William Black (Execution of)

aka: Henry Black (Execution of)

William (or Henry) Black was executed at Pine Bluff (Jefferson County) on June 28, 1892, for what he claimed was the accidental killing of his stepdaughter.

William Black (he was called William in Arkansas newspapers and Henry in St. Louis, Missouri, papers) lived at Red Bluff (Jefferson County), on the west bank of the Arkansas River, with his wife and her daughter, Georgia Smith, aged sixteen. On February 13, 1892, while arguing with the teenager after she refused to run an errand, he fired a shot toward her as she ran off, killing her.

On May 2, Black was convicted of first-degree murder for Smith’s death, which he claimed was accidental, after the “quickest trial that ever occurred in the State.” Circuit Judge John M. Elliott sentenced him to hang on June 28, 1892. Black’s attorneys made, according to newspaper accounts, “an ineffectual effort to secure a commutation” of the sentence on the day before his execution, after which he was resigned to his death.

A “surging multitude of people” gathered at Pine Bluff to see Black hang, but “the doomed man appeared rather indifferent to his fate.” Speaking from the gallows, Black said he had just intended to frighten his stepdaughter and “was horrified to find that the ball had penetrated her skull…resulting in instant death.” Knowing there would be a coroner’s inquest, he said he remained with the body until he was arrested, which “he said with emphasis, should have proven that he did not mean to kill her.”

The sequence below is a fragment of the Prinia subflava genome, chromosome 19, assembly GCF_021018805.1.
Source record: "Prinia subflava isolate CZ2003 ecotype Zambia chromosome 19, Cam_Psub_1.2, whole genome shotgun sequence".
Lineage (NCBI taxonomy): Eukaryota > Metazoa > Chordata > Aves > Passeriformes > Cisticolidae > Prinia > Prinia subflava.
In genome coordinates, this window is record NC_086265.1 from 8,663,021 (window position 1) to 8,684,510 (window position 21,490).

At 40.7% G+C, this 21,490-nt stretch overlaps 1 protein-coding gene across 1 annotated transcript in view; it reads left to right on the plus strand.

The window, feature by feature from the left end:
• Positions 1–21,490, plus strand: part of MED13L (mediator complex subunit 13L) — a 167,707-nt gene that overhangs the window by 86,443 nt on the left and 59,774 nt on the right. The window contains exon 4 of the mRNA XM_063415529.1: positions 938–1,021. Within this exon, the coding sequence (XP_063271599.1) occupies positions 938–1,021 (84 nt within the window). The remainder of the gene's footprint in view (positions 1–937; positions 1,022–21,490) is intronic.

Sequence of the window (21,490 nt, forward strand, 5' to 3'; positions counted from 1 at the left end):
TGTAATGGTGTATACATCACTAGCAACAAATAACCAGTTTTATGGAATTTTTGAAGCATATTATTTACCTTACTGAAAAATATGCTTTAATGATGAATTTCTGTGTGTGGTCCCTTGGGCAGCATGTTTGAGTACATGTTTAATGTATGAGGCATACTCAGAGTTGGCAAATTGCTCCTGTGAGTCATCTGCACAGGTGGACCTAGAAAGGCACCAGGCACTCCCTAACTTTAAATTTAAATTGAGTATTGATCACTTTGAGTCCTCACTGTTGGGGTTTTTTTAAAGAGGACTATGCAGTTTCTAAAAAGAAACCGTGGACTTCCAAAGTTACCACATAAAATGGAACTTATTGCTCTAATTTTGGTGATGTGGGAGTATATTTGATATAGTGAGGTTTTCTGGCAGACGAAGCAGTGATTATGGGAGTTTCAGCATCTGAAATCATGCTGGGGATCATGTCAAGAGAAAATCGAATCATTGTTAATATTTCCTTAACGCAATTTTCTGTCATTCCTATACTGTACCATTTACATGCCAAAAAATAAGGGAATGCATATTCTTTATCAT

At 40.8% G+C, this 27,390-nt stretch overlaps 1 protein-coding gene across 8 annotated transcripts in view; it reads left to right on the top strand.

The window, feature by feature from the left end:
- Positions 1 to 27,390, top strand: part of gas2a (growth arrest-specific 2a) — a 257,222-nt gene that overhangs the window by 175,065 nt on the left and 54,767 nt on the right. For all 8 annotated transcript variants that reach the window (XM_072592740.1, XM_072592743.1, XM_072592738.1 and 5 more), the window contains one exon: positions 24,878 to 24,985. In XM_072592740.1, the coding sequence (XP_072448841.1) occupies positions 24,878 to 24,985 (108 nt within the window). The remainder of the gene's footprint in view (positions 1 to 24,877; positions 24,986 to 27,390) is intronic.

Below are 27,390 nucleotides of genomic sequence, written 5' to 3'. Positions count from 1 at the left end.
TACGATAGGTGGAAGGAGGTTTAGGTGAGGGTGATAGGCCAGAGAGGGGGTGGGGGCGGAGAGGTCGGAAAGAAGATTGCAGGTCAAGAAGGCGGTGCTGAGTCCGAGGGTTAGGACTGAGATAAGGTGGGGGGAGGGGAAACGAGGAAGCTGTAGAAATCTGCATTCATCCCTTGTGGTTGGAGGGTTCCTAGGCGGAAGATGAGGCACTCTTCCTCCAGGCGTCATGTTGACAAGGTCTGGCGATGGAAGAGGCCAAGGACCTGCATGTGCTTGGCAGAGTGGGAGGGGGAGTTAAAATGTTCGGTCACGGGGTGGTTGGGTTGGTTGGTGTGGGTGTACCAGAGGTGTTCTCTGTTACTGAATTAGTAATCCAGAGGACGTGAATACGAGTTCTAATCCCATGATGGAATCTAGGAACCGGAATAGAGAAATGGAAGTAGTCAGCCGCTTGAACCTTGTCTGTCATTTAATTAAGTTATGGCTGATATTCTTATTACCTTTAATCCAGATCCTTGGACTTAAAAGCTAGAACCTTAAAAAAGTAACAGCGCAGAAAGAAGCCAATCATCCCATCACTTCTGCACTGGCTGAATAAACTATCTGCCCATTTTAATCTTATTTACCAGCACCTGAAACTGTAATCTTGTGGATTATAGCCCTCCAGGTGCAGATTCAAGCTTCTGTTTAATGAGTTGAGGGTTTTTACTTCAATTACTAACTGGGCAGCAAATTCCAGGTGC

A reporter wrote that Black “met death with fortitude, and not until the cap was adjusted did he begin to show signs of weakness, when a tremor perceptibly shook his frame.” Jefferson County sheriff Frank Silverman opened that trap door at 12:09 p.m., and Black fell through, breaking his neck. He was declared dead seven minutes later.

For additional information:
“Black’s Neck Broken.” St. Louis [Missouri] Globe-Democrat, June 29, 1892, p. 5.

“Convicted of Murder.” St. Louis [Missouri] Globe-Democrat, May 4, 1892, p. 3.

“For Killing His Stepdaughter.” Arkansas Gazette, June 29, 1892, p. 1.

“Sentenced to Death.” Arkansas Democrat, May 27, 1892, p. 1.

Mark K. Christ
Central Arkansas Library System


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